*args and **kwargs in Python

Prabin Karki
2 min readAug 23, 2020


Most interview asked question is what is the differences between *args and **kwargs and how you can used these in your code.


The special syntax *args in function definitions in python is used to pass a variable number of arguments to a function. It is used to pass a non-keyworded, variable-length argument list.

Example for usage of *arg:

def myFun(*argv):


for i in argv:

print (i)

myFun('Hello', 'My', 'Name', .''is, 'Prabin')

Output: <class ‘tuple’> || Hello || My || Name || is || Prabin

def myFun(arg1, *argv):

print ("First argument :", arg1)

for arg in argv:


myFun('Hello', 'My', 'Name', .''is, 'Prabin')

Output: First argument : Hello || My || Name ||is || Prabin

With *args, any number of extra arguments can be tacked on to your current formal parameters (including zero extra arguments).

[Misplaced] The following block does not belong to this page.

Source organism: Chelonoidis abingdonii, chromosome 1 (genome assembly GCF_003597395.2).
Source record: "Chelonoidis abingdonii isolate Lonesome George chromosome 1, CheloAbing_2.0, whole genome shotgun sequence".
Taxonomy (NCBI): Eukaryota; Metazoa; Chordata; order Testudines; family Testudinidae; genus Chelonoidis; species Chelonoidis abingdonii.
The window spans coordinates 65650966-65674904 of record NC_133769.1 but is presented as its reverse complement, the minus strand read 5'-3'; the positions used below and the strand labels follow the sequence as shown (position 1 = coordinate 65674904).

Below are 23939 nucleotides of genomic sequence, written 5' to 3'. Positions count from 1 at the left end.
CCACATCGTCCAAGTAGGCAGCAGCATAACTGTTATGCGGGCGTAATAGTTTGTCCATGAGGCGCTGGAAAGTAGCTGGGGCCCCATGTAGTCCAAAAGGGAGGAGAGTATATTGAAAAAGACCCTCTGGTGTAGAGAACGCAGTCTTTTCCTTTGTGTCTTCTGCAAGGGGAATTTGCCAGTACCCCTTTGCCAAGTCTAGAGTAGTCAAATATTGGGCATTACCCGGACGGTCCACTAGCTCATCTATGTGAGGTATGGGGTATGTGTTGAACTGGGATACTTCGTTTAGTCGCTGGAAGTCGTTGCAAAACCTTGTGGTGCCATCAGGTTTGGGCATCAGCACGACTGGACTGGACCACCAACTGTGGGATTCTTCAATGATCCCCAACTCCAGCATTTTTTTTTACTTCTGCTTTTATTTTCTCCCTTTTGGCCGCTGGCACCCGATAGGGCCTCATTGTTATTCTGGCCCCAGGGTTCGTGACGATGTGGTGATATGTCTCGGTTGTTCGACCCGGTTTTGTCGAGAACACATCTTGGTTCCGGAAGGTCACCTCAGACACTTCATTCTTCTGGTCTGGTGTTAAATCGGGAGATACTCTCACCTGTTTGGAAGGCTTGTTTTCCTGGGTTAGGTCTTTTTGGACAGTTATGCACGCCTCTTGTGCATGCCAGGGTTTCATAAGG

The special syntax **kwargs in function definitions in python is used to pass a keyworded, variable-length argument list. We use the name kwargs with the double star. The reason is because the double star allows us to pass through keyword arguments

Example for usage of **kwargs:

def myFun(**kwargs):
for key, value in kwargs.items():
print (“%s == %s” %(key, value))

myFun(first =’Prabin’, last=’Karki’)

Output: <class ‘dict’> || first == Prabin ||
last == Karki

A keyword argument is where you provide a name to the variable as you pass it into the function.

Using *args and **kwargs in same line to call a function

def myFun(arg1, *args,**kwargs):
print (“First argument :”,arg1)
print(“args: “,args)
print(“kwargs: “,kwargs)
myFun(“Learn”,”Share”,”and”, “Grow”, first=”Prabin”, last=”Karki”)

Output: First argument : Learn || args: (‘Share’, ‘and’, ‘Grow’) || kwargs: {‘first’: ‘Prabin’, ‘last’: ‘Karki’}

Thank you so much (Learn Grow & Share).